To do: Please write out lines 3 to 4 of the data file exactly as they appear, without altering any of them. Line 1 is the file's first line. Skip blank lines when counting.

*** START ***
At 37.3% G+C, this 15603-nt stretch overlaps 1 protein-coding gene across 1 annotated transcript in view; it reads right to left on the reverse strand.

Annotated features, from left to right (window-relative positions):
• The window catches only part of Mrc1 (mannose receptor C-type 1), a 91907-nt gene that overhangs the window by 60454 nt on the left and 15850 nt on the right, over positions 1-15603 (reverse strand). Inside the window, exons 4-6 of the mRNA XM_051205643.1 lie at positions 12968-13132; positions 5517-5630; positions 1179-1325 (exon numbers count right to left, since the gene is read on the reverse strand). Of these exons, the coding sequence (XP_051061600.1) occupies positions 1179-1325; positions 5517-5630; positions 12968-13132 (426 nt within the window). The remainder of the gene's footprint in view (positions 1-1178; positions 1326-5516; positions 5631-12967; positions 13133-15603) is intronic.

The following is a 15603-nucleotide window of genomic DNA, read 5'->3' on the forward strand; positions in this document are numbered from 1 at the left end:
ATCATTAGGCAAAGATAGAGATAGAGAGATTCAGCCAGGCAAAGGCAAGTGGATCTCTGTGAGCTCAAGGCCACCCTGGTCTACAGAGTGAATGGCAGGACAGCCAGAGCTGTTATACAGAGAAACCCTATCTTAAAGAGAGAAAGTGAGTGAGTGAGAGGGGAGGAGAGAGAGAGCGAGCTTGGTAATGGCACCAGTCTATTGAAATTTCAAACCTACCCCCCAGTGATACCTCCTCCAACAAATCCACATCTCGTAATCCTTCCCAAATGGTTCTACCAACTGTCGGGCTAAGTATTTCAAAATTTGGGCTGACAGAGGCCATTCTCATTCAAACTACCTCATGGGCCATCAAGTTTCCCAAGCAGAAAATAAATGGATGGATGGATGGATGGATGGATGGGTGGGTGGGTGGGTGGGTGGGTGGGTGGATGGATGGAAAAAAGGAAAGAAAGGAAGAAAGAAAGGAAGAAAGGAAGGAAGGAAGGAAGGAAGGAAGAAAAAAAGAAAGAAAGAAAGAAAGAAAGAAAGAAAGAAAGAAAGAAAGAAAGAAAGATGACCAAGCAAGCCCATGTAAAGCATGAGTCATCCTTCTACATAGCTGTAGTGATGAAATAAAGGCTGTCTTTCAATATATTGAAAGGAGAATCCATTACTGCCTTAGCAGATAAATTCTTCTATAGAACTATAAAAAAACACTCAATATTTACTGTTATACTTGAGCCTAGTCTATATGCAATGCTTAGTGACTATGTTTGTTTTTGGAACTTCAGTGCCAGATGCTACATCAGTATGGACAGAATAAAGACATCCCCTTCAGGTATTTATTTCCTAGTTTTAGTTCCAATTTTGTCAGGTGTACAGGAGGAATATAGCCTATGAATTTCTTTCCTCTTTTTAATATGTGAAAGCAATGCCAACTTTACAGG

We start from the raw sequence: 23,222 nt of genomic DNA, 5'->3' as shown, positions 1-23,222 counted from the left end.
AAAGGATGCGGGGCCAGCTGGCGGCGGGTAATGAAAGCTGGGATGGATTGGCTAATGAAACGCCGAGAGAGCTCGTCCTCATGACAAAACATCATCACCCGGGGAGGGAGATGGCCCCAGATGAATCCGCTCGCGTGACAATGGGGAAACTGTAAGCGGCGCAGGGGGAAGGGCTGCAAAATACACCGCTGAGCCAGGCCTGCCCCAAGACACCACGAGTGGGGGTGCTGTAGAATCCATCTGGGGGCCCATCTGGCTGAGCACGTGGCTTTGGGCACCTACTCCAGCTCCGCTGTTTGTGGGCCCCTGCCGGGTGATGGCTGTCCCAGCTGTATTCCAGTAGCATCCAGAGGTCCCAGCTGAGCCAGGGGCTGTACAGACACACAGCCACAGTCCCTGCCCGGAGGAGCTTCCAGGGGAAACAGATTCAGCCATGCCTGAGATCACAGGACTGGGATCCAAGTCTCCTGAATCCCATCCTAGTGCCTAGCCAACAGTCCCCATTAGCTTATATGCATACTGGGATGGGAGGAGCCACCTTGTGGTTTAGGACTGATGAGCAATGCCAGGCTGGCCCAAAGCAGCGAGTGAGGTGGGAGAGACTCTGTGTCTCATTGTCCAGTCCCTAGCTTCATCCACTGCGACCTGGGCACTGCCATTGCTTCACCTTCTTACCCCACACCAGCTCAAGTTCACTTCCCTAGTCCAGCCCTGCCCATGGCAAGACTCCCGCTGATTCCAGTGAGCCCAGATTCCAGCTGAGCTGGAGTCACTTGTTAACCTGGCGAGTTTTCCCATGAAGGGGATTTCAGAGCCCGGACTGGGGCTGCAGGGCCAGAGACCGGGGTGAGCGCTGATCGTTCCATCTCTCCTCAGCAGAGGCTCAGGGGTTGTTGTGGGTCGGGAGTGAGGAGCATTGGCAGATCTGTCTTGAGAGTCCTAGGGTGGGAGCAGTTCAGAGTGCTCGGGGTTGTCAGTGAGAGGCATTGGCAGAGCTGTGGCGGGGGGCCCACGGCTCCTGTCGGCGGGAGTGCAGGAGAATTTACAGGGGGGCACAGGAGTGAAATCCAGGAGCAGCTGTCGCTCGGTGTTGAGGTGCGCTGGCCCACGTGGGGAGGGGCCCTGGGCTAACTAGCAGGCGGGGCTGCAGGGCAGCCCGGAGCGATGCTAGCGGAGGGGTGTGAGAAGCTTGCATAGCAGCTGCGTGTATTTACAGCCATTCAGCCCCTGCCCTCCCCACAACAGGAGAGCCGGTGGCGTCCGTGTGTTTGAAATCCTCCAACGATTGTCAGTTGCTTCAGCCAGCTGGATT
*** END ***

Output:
• The window catches only part of Mrc1 (mannose receptor C-type 1), a 91907-nt gene that overhangs the window by 60454 nt on the left and 15850 nt on the right, over positions 1-15603 (reverse strand). Inside the window, exons 4-6 of the mRNA XM_051205643.1 lie at positions 12968-13132; positions 5517-5630; positions 1179-1325 (exon numbers count right to left, since the gene is read on the reverse strand). Of these exons, the coding sequence (XP_051061600.1) occupies positions 1179-1325; positions 5517-5630; positions 12968-13132 (426 nt within the window). The remainder of the gene's footprint in view (positions 1-1178; positions 1326-5516; positions 5631-12967; positions 13133-15603) is intronic.

The following is a 15603-nucleotide window of genomic DNA, read 5'->3' on the forward strand; positions in this document are numbered from 1 at the left end: